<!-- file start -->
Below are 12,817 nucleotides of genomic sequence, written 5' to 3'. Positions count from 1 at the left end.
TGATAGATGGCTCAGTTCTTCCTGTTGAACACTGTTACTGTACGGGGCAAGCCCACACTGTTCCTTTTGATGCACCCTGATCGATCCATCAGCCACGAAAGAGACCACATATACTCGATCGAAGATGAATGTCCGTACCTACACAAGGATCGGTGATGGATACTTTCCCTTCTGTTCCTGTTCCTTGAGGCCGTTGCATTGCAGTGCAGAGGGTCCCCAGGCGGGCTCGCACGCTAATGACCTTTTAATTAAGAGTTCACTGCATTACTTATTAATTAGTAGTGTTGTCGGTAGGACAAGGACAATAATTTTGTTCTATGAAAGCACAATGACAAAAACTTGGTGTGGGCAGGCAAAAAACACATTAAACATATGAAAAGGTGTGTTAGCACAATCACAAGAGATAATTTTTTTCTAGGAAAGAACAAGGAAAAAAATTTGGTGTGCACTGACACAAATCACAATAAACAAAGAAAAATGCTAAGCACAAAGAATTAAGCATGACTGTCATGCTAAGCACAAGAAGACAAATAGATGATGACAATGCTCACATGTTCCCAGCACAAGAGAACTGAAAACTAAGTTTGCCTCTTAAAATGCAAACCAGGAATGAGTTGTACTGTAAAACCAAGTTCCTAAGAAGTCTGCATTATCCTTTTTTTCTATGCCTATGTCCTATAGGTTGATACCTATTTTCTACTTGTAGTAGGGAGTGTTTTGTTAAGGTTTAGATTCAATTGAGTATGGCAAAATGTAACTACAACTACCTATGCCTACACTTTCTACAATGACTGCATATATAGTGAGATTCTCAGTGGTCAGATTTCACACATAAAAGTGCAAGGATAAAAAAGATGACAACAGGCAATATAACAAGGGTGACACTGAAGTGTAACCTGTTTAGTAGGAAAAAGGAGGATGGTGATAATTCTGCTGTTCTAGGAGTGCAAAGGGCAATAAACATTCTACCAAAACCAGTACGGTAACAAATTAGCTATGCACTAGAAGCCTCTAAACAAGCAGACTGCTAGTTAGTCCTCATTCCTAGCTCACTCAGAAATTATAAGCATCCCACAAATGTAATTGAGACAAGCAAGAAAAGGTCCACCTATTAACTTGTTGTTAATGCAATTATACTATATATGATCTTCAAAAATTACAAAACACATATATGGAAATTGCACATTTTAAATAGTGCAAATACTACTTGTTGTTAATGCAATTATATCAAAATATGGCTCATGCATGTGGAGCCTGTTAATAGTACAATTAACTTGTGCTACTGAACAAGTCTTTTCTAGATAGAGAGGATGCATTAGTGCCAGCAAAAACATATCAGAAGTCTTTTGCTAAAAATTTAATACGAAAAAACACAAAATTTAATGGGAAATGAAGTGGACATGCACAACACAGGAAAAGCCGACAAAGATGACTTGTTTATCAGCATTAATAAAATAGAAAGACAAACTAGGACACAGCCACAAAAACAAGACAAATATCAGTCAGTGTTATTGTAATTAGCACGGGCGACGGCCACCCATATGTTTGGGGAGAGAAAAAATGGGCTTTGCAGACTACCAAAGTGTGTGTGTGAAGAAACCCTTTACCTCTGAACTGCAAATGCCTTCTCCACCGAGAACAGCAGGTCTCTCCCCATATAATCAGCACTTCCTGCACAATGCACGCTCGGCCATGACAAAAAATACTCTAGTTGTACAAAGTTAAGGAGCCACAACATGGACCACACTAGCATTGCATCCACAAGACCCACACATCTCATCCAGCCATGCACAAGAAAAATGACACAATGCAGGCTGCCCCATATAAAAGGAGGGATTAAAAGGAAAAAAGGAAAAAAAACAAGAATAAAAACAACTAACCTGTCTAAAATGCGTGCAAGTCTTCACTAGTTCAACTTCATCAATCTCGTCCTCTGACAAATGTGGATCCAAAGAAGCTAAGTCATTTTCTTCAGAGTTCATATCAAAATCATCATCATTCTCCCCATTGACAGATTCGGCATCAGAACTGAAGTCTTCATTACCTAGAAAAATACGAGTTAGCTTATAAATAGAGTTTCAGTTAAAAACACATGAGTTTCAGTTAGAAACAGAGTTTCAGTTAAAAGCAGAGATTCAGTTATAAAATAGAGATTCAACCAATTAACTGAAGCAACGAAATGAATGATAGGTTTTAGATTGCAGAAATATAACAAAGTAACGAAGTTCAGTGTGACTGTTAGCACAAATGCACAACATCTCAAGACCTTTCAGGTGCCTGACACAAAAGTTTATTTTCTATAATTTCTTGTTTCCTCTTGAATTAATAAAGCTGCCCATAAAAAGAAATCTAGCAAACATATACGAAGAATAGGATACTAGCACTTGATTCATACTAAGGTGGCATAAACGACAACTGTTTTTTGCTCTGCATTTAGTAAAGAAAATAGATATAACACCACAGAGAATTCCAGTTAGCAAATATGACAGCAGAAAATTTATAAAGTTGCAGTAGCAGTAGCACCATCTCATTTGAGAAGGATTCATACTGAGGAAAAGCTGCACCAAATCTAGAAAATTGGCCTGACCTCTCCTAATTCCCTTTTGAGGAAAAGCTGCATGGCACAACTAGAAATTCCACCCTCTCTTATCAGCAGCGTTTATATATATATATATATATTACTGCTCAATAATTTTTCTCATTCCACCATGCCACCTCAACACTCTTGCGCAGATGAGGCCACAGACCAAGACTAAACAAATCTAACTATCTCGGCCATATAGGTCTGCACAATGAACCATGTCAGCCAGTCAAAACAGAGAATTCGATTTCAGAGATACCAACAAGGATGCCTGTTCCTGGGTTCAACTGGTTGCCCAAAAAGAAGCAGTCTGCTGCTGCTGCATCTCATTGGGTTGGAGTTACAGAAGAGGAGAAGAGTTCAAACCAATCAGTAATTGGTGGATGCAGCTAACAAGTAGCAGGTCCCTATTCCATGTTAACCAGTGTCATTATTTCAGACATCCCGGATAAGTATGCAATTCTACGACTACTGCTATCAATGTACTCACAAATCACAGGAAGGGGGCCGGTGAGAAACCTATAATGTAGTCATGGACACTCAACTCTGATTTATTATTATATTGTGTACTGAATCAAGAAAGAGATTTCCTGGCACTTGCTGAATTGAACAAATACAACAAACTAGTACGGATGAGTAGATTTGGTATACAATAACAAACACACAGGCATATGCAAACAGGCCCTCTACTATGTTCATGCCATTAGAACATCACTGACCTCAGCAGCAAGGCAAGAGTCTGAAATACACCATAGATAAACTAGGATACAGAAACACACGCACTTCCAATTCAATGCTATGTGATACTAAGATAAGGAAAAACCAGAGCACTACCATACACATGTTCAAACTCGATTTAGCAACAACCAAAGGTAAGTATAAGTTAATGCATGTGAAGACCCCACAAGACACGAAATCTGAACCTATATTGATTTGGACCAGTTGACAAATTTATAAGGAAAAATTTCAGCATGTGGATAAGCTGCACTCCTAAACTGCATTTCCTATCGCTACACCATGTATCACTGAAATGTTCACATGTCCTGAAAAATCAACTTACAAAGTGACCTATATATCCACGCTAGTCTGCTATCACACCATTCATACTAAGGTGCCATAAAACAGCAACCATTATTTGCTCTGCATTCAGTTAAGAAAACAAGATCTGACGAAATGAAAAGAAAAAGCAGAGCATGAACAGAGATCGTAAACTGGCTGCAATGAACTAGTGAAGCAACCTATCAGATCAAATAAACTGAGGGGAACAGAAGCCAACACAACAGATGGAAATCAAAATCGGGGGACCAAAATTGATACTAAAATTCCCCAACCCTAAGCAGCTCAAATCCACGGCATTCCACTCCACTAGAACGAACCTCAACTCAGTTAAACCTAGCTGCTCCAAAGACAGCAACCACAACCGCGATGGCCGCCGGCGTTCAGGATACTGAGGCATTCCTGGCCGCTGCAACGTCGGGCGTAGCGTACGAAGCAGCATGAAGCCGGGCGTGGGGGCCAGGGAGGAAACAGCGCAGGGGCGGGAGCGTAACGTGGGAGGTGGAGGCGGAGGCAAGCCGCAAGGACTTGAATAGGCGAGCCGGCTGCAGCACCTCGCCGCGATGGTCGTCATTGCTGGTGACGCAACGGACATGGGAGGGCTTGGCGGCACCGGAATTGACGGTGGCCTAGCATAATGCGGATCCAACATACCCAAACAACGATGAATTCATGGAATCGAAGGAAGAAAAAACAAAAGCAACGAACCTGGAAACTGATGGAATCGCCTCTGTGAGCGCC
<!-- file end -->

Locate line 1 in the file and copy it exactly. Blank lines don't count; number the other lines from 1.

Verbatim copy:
Below are 12,817 nucleotides of genomic sequence, written 5' to 3'. Positions count from 1 at the left end.